15 C
Belgrade
Supported byspot_img
spot_img

Eclipse showcases Greenland’s critical minerals in Europe

Member of Europium Groupspot_img
Supported byspot_img

Eclipse Metals is making significant progress on its critical minerals work in Greenland.
As it works to uncover and develop the critical mineral potential of its multi-commodity exploration project in southwestern Greenland, Eclipse Metals is taking steps to broaden its network in Europe.

Eclipse’s Greenland project, MEL2007-45, hosts the historic Ivigtût mine, which produced more than 3.8 million tonnes of cryolite over a 120-year history, as well as the Grønnedal carbonatite complex, which has multi-faceted commercial potential for rare earth elements (REE) and high-purity quartz (HPQ), lithium, siderite, and several base metals.

With increasing European recognition of the need for locally and responsibly sourced raw materials – and critical minerals in particular – Eclipse, an Australian publicly-listed company (ASX: EPM), wants to show the potential its Greenland project holds.

Supported by

European Raw Minerals Alliance

Eclipse recently joined the European Raw Minerals Alliance (ERMA) partner network, which will allow Eclipse to participate in ERMA’s development strategy for critical minerals and metals. The ERMA aims to improve the EU’s resilience to access critical raw materials.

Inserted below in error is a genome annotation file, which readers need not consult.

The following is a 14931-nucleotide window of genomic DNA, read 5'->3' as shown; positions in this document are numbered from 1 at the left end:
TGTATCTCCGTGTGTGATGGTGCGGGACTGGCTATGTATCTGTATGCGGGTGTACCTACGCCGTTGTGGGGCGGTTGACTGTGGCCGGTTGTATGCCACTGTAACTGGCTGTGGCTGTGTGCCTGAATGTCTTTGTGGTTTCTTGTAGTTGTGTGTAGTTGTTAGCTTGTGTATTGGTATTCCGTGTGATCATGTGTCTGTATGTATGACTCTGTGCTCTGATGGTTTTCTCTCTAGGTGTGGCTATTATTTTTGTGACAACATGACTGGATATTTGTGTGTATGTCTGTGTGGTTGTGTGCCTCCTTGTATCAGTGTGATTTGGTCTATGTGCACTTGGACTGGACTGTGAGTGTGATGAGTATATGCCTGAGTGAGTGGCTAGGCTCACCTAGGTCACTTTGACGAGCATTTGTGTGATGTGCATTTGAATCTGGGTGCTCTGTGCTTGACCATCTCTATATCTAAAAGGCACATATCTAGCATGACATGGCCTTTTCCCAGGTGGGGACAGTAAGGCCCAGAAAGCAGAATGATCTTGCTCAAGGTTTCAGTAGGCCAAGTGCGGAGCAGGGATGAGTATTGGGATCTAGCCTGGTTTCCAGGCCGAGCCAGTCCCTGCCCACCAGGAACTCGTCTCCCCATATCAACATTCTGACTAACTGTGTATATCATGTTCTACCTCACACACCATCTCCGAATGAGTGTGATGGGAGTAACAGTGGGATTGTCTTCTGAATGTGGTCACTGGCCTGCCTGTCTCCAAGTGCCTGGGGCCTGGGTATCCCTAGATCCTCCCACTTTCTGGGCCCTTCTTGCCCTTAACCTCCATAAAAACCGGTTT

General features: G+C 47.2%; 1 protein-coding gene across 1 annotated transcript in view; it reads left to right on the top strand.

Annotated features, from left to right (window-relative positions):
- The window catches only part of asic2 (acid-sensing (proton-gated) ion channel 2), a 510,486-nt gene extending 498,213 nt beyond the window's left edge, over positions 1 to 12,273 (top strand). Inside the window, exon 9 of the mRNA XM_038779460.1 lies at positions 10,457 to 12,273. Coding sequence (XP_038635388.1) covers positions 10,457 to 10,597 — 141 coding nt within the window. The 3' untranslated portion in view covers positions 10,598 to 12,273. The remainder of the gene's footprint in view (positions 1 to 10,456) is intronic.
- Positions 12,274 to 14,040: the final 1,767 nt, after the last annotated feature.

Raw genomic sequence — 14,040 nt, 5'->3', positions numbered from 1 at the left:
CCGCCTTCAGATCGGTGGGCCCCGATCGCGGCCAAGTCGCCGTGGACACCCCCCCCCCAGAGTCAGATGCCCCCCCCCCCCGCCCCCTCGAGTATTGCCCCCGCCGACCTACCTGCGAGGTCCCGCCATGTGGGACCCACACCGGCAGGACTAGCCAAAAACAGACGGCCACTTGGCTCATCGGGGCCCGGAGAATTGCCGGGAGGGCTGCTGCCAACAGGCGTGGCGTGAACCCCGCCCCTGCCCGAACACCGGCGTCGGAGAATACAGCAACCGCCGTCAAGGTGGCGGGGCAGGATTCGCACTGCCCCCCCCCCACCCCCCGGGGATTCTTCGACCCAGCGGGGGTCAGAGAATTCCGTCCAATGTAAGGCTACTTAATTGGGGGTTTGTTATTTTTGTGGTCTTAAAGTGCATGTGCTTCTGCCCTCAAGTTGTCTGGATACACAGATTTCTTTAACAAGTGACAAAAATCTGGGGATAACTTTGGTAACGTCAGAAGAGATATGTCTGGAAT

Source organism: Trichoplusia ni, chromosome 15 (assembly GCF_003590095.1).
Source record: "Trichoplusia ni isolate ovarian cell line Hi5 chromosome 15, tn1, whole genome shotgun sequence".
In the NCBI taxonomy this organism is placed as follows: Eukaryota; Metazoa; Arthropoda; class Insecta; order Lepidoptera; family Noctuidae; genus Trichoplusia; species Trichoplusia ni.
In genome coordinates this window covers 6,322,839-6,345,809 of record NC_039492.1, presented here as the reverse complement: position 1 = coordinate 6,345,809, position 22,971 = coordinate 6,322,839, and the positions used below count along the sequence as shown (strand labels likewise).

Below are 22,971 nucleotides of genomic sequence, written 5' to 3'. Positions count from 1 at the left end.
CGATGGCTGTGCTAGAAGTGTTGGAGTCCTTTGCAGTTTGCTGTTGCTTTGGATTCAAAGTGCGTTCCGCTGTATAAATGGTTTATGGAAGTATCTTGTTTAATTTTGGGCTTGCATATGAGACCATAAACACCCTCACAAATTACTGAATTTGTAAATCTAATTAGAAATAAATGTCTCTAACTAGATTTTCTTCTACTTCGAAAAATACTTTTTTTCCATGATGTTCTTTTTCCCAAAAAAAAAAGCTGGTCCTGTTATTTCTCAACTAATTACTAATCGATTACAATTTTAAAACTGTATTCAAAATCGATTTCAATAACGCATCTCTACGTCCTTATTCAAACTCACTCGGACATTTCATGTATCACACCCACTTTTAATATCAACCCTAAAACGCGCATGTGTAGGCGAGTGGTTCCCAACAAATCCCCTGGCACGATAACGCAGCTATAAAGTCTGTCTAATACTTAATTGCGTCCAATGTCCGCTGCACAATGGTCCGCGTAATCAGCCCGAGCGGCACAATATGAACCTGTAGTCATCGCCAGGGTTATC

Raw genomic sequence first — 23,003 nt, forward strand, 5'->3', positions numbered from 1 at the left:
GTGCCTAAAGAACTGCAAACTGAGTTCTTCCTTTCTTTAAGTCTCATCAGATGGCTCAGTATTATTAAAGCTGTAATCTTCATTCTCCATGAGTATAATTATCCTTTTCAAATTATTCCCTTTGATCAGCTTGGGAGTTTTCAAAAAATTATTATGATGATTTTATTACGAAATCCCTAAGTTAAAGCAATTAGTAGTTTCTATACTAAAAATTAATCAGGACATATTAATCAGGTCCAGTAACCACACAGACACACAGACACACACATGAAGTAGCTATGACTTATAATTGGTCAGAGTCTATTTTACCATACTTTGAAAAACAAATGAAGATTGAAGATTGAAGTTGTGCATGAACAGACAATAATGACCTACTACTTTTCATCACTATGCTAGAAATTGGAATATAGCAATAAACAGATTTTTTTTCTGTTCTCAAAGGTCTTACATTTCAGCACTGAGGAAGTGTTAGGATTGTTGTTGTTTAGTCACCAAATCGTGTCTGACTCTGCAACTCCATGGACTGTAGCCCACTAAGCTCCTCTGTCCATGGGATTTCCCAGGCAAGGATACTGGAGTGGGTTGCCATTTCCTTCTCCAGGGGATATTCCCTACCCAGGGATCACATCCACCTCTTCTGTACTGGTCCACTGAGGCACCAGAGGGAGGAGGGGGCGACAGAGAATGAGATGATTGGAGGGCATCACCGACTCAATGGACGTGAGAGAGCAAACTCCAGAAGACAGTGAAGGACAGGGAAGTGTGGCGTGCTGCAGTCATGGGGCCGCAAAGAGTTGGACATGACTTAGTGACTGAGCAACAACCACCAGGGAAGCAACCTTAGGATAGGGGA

The Ivigtût mine in Greenland has long been a strategic asset as the world’s only source of mined cryolite – a flux used in aluminium refining. During the Second World War, US forces occupied the site to secure their own supply of this mineral that was crucial to the production of military aircraft. Eclipse Metals believes it could become a new source of critical minerals including rare earth elements (REE) at a time when Western governments are looking to develop critical mineral projects in friendly nations.

Eclipse Executive Chairman Carl Popal said: “We consider our Ivigtût project in Greenland to be a strategic asset as it aligns with ERMA’s objectives to diversify critical raw material supply chains. Our Greenland project hosts a range of these including rare earth elements, base metals, and industrial materials such as high purity quartz and, therefore, offers an important development opportunity.